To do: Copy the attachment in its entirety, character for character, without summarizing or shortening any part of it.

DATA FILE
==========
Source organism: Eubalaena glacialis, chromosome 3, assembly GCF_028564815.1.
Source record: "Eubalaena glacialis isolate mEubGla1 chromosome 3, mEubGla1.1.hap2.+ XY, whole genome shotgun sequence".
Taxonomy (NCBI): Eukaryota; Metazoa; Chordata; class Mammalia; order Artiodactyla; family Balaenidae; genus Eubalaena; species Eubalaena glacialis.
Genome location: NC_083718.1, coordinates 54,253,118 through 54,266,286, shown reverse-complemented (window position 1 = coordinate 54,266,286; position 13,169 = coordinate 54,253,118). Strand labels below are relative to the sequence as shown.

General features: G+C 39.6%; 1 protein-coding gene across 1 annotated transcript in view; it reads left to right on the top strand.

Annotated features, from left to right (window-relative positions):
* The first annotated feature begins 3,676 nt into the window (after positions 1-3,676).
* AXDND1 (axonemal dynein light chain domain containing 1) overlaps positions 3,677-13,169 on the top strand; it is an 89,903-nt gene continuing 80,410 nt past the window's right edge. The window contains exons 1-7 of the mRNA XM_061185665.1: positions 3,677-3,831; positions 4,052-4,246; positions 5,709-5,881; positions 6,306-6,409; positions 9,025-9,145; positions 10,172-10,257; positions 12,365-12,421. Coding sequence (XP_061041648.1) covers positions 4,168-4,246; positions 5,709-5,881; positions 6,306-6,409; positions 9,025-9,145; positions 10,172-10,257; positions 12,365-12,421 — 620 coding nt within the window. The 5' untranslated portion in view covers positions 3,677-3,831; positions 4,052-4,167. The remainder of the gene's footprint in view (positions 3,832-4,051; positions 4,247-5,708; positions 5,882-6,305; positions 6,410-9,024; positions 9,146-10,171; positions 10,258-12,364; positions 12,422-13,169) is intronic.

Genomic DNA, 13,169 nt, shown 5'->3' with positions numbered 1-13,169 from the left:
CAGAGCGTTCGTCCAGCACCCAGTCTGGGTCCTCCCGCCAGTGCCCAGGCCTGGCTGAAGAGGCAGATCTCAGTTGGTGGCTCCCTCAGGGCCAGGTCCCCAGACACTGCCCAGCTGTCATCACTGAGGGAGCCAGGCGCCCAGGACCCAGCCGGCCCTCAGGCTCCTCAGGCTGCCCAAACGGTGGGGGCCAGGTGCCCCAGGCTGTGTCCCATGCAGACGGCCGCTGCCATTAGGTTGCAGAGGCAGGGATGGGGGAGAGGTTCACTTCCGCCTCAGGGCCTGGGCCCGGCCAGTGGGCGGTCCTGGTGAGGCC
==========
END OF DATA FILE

Source organism: Eubalaena glacialis, chromosome 3, assembly GCF_028564815.1.
Source record: "Eubalaena glacialis isolate mEubGla1 chromosome 3, mEubGla1.1.hap2.+ XY, whole genome shotgun sequence".
Taxonomy (NCBI): Eukaryota; Metazoa; Chordata; class Mammalia; order Artiodactyla; family Balaenidae; genus Eubalaena; species Eubalaena glacialis.
Genome location: NC_083718.1, coordinates 54,253,118 through 54,266,286, shown reverse-complemented (window position 1 = coordinate 54,266,286; position 13,169 = coordinate 54,253,118). Strand labels below are relative to the sequence as shown.

General features: G+C 39.6%; 1 protein-coding gene across 1 annotated transcript in view; it reads left to right on the top strand.

Annotated features, from left to right (window-relative positions):
* The first annotated feature begins 3,676 nt into the window (after positions 1-3,676).
* AXDND1 (axonemal dynein light chain domain containing 1) overlaps positions 3,677-13,169 on the top strand; it is an 89,903-nt gene continuing 80,410 nt past the window's right edge. The window contains exons 1-7 of the mRNA XM_061185665.1: positions 3,677-3,831; positions 4,052-4,246; positions 5,709-5,881; positions 6,306-6,409; positions 9,025-9,145; positions 10,172-10,257; positions 12,365-12,421. Coding sequence (XP_061041648.1) covers positions 4,168-4,246; positions 5,709-5,881; positions 6,306-6,409; positions 9,025-9,145; positions 10,172-10,257; positions 12,365-12,421 — 620 coding nt within the window. The 5' untranslated portion in view covers positions 3,677-3,831; positions 4,052-4,167. The remainder of the gene's footprint in view (positions 3,832-4,051; positions 4,247-5,708; positions 5,882-6,305; positions 6,410-9,024; positions 9,146-10,171; positions 10,258-12,364; positions 12,422-13,169) is intronic.

Genomic DNA, 13,169 nt, shown 5'->3' with positions numbered 1-13,169 from the left:
CAGAGCGTTCGTCCAGCACCCAGTCTGGGTCCTCCCGCCAGTGCCCAGGCCTGGCTGAAGAGGCAGATCTCAGTTGGTGGCTCCCTCAGGGCCAGGTCCCCAGACACTGCCCAGCTGTCATCACTGAGGGAGCCAGGCGCCCAGGACCCAGCCGGCCCTCAGGCTCCTCAGGCTGCCCAAACGGTGGGGGCCAGGTGCCCCAGGCTGTGTCCCATGCAGACGGCCGCTGCCATTAGGTTGCAGAGGCAGGGATGGGGGAGAGGTTCACTTCCGCCTCAGGGCCTGGGCCCGGCCAGTGGGCGGTCCTGGTGAGGCC